Saturday, October 3, 2009

Capitalism needs to lift its game

(First published in the Nelson Mail and Manawatu Standard, September 30.)

I read in the paper a few days ago that the American documentary maker Michael Moore had hosted a preview of his latest film, entitled Capitalism: A Love Story.

Anyone who is familiar with Moore’s work will realise that the title drips with deliberate irony. Moore is an implacable foe of the American conservative establishment and his latest film is reportedly based on the premise that greed and corruption have subverted democracy.

Moore himself was quoted as urging guests at the preview in his impoverished home state of Michigan to help overthrow an economic system that he said was beyond redemption.

Now I don’t care much for Moore as a documentary maker. He’s clever, but he's also highly manipulative and very selective in what he chooses to show and what he chooses to leave on the floor of the editing suite. In another place and time he would have been honoured for his consummate skills as a maker of political propaganda films. But could he be on to something in his latest work?

Certainly his timing couldn’t be better. Capitalism appears to have disgraced itself internationally, plunging the world into its worst economic crisis since the Great Depression. People are likely to be receptive to a film that portrays capitalism as driven by selfishness and greed, which will undoubtedly be Moore’s message.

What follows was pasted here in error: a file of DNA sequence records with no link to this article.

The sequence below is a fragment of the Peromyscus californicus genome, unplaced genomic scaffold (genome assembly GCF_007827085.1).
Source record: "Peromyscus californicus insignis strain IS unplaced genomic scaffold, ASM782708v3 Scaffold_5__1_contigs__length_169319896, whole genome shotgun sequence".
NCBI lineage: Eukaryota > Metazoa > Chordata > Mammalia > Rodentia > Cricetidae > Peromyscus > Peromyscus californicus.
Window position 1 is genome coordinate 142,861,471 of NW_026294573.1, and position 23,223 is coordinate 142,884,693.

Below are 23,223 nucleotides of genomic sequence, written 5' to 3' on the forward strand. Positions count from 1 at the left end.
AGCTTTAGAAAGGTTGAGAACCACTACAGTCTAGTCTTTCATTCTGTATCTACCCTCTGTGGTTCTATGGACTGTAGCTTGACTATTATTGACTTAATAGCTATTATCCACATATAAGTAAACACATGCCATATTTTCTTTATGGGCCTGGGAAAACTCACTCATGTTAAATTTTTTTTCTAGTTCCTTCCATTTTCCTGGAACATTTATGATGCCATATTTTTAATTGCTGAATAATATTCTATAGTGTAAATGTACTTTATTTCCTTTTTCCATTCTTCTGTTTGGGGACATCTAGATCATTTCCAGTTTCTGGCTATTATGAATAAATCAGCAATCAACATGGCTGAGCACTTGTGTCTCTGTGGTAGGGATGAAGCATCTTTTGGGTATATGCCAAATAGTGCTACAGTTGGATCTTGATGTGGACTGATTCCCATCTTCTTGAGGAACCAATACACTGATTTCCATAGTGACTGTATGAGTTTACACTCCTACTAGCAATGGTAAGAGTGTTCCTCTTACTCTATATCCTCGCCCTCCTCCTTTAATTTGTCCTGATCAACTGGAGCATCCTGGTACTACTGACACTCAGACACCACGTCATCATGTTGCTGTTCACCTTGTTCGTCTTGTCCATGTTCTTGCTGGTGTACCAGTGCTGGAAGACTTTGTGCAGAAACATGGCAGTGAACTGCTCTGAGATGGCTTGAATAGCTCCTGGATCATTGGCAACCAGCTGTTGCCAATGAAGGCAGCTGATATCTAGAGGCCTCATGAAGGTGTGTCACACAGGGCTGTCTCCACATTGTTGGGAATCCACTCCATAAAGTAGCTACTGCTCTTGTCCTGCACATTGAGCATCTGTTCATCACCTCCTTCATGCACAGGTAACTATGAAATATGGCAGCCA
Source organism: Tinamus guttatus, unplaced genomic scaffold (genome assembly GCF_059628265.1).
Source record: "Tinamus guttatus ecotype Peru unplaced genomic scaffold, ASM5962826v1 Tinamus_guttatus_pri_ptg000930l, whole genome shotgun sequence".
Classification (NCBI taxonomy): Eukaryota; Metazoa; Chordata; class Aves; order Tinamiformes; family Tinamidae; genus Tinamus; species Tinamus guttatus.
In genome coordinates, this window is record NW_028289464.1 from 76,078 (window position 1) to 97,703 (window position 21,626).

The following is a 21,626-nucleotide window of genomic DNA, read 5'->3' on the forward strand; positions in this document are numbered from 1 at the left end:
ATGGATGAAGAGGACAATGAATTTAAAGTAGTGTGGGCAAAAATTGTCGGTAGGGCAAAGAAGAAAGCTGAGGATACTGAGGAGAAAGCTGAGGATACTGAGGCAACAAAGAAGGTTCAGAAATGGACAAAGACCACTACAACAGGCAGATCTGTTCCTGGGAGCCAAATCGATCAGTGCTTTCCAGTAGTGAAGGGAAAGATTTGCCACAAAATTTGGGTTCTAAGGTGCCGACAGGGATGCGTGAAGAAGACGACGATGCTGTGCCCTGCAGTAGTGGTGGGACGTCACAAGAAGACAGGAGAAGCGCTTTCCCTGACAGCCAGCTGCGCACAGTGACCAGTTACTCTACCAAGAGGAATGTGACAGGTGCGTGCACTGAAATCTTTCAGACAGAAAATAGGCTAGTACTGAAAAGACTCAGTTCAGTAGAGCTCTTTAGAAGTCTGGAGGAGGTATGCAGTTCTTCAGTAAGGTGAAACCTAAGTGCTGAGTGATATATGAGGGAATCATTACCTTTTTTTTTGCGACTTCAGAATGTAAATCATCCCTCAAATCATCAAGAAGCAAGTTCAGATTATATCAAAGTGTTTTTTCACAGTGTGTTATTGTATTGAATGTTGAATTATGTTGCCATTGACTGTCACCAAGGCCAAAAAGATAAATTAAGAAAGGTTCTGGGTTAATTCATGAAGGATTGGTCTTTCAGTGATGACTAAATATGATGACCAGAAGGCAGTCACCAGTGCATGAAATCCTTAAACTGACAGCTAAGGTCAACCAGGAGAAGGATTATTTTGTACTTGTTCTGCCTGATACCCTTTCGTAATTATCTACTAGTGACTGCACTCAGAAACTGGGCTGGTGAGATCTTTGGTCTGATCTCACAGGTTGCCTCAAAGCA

I couldn’t help but note that two pages further on, the Dominion Post had a report about the chief executives of two large New Zealand companies who, despite a substantial slump in profits, had been awarded massive pay rises. Skellerup boss Donald Stewart was paid $801,000 – up from $509,000 the previous year – while David Baldwin, the managing director of Contact Energy, made an extra $117,000, bringing his annual pay package to $1.6 million.

This is the same Contact Energy that outraged shareholders and the public last year with a proposal to double directors’ fees, a move that it admits severely damaged its reputation. You have to wonder whether the company learned anything. Mr Baldwin’s increase equates to nearly four times the median annual per capita income. Such figures are beyond the comprehension of wage-earners struggling to pay mortgages, school fees and, yes, outrageous electricity bills.

Such trends are not peculiar to New Zealand. The previous day, it was reported that the former head of Qantas banked a salary of $A10.7 million last year, despite being chief executive for only five months of that period. For the rest of the time he was retained as a “consultant”.

I turned the page again and I saw that Blue Chip founder Mark Bryers, whose dodgy property company hoovered up the life savings of many elderly New Zealanders, had lost the latest round in the ongoing legal battles that have followed Blue Chip’s collapse. Normally this would be good news, but wait; it turned out that the High Court had merely ruled that Bryers must repay a $4.3 million loan to a multimillionaire Auckland investor.

No comfort here, then, for the many superannuitants who were persuaded to place their money with Blue Chip and now face financial ruin. While wealthy men use all the legal means in their power to protect their investments, these ordinary New Zealanders – most of them unable to afford lawyers – sit fretfully at home, wondering when the bailiffs will call.